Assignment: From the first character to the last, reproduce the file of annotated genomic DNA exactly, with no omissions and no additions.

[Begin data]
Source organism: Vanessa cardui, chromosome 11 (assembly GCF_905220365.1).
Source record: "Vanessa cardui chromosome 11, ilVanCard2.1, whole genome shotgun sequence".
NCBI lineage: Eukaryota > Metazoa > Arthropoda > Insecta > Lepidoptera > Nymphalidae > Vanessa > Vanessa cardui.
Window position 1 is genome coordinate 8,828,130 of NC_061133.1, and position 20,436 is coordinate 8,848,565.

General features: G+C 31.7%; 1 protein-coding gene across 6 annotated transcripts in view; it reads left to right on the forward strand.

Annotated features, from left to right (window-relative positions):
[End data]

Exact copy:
Source organism: Vanessa cardui, chromosome 11 (assembly GCF_905220365.1).
Source record: "Vanessa cardui chromosome 11, ilVanCard2.1, whole genome shotgun sequence".
NCBI lineage: Eukaryota > Metazoa > Arthropoda > Insecta > Lepidoptera > Nymphalidae > Vanessa > Vanessa cardui.
Window position 1 is genome coordinate 8,828,130 of NC_061133.1, and position 20,436 is coordinate 8,848,565.

General features: G+C 31.7%; 1 protein-coding gene across 6 annotated transcripts in view; it reads left to right on the forward strand.

Annotated features, from left to right (window-relative positions):